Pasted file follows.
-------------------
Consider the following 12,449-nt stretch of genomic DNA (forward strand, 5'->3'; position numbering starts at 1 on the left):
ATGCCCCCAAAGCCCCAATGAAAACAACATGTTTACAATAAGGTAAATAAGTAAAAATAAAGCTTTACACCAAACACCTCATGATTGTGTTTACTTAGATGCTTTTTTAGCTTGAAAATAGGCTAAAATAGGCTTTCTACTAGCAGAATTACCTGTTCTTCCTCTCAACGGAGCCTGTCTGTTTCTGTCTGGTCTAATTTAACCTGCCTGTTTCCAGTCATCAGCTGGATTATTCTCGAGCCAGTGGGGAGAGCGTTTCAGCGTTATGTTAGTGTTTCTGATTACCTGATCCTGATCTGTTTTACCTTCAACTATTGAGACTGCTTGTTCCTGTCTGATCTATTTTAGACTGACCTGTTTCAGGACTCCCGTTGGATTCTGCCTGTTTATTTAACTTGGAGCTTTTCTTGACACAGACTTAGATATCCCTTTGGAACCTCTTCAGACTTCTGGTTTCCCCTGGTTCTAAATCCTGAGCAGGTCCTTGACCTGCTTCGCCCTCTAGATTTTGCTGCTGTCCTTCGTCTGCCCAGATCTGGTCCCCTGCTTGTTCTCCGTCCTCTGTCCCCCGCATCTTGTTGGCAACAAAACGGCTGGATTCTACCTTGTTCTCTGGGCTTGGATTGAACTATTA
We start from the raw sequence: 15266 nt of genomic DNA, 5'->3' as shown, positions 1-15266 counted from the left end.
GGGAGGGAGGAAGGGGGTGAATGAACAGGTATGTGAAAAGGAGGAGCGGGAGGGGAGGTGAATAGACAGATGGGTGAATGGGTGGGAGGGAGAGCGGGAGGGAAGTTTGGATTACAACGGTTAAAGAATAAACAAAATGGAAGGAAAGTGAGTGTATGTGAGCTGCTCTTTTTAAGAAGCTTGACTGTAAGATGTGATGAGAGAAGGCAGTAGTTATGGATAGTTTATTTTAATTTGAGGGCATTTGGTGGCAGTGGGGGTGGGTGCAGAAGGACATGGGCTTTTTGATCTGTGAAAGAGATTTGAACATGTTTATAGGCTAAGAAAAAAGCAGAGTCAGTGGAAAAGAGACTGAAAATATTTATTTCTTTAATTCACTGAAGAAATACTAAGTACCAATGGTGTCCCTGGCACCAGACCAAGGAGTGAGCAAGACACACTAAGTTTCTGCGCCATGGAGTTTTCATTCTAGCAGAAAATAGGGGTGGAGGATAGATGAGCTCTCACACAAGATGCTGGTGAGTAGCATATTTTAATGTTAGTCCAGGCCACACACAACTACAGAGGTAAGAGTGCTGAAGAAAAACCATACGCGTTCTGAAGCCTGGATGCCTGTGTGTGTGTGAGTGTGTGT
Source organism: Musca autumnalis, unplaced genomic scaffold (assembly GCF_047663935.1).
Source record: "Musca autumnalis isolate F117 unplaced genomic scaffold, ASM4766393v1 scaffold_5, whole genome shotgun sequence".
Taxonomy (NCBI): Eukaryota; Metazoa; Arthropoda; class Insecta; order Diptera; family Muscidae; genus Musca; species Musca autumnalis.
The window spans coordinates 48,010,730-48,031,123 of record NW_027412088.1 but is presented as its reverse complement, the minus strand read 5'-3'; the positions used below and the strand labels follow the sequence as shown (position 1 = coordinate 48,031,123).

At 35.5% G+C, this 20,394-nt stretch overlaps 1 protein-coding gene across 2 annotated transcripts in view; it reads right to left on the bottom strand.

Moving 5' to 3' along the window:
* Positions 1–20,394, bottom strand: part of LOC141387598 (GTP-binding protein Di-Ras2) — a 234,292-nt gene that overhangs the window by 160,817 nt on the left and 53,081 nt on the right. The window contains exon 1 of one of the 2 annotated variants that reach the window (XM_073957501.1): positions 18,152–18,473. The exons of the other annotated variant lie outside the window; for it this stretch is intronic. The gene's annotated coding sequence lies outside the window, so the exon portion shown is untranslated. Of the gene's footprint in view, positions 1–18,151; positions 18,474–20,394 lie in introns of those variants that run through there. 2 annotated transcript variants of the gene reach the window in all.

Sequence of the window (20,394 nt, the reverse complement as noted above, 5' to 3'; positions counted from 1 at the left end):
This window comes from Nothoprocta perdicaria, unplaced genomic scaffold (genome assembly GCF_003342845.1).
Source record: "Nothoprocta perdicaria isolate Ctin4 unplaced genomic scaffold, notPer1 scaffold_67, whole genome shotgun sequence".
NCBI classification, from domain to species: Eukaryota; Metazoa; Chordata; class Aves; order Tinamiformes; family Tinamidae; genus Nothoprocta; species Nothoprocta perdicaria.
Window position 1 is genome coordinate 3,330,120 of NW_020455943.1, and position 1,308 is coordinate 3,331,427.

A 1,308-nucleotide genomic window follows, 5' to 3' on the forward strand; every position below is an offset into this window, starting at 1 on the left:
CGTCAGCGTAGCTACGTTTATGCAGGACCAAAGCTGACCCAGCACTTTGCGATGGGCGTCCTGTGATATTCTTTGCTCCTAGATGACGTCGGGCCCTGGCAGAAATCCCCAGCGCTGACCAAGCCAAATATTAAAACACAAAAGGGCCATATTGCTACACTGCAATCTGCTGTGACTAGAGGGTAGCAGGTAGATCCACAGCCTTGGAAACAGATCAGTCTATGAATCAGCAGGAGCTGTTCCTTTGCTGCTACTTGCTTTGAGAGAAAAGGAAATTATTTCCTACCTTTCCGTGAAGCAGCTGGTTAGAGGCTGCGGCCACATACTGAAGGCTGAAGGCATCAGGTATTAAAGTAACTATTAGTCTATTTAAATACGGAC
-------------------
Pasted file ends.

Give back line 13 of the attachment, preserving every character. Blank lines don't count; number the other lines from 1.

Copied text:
This window comes from Nothoprocta perdicaria, unplaced genomic scaffold (genome assembly GCF_003342845.1).